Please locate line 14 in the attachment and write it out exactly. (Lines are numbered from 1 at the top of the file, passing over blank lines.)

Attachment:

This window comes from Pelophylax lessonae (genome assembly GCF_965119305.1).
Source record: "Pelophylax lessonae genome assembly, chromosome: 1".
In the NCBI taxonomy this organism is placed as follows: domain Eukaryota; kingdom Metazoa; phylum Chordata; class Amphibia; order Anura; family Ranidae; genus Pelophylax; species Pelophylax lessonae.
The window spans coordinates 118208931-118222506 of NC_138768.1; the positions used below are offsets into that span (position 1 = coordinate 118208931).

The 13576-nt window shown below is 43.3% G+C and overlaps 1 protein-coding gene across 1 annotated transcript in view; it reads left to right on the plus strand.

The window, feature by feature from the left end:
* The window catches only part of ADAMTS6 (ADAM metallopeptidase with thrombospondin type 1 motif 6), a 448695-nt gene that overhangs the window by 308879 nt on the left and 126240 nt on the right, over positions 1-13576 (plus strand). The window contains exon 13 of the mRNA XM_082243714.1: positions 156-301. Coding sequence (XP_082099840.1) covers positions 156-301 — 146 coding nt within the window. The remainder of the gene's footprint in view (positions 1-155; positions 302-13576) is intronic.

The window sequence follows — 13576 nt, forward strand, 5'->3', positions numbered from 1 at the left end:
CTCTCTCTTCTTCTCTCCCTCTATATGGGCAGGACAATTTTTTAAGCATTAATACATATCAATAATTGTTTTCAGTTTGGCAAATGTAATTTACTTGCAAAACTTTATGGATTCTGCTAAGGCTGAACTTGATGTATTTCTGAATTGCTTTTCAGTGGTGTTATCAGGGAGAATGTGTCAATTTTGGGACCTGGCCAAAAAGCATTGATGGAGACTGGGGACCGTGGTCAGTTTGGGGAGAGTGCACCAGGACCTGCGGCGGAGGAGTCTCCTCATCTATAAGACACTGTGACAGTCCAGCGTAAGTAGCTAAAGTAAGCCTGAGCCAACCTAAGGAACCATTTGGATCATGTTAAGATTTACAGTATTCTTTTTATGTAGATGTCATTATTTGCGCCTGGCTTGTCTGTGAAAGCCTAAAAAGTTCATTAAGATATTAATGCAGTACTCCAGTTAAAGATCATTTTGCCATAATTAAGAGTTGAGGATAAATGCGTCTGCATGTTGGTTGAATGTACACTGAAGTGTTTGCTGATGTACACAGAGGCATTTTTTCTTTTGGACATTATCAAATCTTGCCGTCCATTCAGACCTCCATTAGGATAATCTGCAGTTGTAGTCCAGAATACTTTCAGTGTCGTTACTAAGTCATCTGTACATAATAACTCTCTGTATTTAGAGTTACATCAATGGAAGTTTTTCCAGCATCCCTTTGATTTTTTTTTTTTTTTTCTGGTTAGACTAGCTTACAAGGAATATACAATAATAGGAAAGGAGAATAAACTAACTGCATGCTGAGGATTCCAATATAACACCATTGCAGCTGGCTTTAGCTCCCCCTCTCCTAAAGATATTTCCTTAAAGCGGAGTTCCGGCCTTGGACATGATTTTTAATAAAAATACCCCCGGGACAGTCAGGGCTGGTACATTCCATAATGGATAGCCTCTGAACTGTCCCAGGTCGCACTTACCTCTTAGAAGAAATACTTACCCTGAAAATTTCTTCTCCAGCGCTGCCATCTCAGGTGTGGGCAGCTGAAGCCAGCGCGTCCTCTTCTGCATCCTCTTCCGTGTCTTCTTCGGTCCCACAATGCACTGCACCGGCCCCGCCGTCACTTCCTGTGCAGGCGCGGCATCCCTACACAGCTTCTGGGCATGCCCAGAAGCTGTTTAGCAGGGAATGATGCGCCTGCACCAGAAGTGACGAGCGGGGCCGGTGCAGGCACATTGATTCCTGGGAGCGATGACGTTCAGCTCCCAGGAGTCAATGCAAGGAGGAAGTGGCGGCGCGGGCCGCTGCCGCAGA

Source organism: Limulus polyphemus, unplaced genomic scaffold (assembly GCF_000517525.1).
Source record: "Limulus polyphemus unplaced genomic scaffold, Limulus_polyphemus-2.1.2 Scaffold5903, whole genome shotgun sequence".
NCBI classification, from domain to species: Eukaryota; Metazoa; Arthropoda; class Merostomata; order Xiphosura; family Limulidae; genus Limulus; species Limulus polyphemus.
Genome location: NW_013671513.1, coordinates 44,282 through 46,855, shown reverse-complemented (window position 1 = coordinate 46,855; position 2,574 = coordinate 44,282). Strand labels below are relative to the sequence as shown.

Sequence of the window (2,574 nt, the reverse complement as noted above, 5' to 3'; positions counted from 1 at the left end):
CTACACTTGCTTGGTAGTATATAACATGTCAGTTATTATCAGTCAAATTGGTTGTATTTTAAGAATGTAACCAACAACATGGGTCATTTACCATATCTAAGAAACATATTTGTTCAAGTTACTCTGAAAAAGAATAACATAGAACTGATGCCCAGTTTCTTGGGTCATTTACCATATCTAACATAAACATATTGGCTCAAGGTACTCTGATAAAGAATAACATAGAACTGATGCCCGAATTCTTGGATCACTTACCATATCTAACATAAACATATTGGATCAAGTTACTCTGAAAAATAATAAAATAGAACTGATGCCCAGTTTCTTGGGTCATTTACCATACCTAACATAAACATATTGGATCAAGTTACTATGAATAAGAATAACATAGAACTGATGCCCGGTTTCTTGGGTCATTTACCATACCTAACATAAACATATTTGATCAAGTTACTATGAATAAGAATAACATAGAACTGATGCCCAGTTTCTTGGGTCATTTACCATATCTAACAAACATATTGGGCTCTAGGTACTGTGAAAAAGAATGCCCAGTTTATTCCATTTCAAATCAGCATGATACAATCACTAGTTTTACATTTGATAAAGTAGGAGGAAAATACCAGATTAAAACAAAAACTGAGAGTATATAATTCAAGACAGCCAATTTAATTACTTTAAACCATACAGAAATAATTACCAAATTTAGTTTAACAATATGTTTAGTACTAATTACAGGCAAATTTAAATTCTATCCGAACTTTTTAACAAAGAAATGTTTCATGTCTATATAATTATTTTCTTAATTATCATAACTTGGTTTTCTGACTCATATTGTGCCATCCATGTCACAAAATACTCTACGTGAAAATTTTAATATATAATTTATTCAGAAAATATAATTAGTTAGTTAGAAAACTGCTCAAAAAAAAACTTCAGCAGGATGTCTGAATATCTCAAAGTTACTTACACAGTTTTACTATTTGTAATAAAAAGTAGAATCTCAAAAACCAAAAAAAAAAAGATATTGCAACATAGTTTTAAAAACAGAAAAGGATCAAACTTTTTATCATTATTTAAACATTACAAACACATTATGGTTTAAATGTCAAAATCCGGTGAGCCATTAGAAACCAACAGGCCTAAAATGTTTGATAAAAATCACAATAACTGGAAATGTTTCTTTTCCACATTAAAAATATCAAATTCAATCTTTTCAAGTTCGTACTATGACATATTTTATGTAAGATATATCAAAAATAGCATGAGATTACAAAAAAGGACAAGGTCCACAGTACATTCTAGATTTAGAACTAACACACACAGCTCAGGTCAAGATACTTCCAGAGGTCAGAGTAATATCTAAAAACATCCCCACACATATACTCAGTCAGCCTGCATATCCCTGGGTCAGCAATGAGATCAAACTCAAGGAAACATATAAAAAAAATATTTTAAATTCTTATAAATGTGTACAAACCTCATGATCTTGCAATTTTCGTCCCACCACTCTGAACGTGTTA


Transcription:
Sequence of the window (2,574 nt, the reverse complement as noted above, 5' to 3'; positions counted from 1 at the left end):